Evangelistas Lighthouse - Pacific Ocean, Chile
Evangelistas Lighthouse is perched on a rocky islet about 30 km northwest of the western entrance to the Strait of Magellan, facing the full force of the 'Furious Fifties'; it is one of the most exposed lighthouses in the world. "Lighthouses"

The approach photo to Evangelistas Lighthouse above was taken by a ship captain that this webmaster encountered when creating information about the channel in Brownsville, the destination of the retired USS Constellation CV-64. See the page created for
Evangelistas Lighthouse is located at the Western Entrance to the Strait of Magellan, Region XII, Latitude 52° 23' 18" South; 75° 05' 42" West. It was opened in 1896  with a Light Range of 30 nautical miles.
The lighthouse construction, which lasted for five years, is one of the most relevant works carried out under the direction of the Scottish engineer George slight, due to the difficult access and harsh weather conditions that characterize the site. The idea of building this lighthouse arose before the increase of international maritime traffic through the Strait of Magellan, count of 1867, and the need to connect securely by sea the city of Punta Arenas with the rest of the country.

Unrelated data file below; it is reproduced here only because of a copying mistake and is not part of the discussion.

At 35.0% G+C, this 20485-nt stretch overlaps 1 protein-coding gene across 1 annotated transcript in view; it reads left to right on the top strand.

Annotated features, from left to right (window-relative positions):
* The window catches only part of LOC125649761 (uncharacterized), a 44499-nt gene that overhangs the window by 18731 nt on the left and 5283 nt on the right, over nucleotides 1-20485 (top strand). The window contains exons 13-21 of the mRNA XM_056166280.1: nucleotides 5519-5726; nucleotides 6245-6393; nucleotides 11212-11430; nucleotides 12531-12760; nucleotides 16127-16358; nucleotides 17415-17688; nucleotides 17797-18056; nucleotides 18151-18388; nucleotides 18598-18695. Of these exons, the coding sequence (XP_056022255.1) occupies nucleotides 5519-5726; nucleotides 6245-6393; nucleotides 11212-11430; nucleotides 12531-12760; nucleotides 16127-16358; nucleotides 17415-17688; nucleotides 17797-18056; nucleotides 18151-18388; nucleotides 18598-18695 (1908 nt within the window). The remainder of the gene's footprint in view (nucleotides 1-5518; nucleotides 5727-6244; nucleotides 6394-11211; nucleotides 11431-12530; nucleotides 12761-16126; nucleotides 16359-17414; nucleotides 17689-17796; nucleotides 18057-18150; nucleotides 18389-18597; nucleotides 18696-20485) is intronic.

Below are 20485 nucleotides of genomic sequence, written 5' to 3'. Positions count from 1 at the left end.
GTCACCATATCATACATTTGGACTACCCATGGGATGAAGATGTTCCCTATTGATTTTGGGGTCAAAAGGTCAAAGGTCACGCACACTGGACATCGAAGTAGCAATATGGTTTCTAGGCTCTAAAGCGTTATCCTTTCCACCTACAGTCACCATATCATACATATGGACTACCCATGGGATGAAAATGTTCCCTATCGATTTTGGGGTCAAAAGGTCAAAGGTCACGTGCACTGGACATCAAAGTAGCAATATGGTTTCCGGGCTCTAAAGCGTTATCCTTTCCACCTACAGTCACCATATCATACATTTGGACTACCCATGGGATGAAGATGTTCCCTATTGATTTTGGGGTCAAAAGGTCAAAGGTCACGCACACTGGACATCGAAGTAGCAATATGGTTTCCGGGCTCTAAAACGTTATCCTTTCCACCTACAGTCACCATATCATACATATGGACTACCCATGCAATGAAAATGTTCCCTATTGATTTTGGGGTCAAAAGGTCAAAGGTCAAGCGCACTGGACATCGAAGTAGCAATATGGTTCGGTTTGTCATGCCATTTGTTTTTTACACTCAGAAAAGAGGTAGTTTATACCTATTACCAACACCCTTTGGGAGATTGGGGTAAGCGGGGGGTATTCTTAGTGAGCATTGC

The continuing bad weather and steepness of the terrain made it possible for the first Chilean ship that went to the place should wait
for two weeks to be able to disembark, conditions that still exist for restocking. It has a tower of stone and cement, and
also has a concrete house for servers from the lighthouse. Its xenon bulb, by its light output, serves as a great support to the navigators.
Until today it is considered a monument to the effort of the Chileans.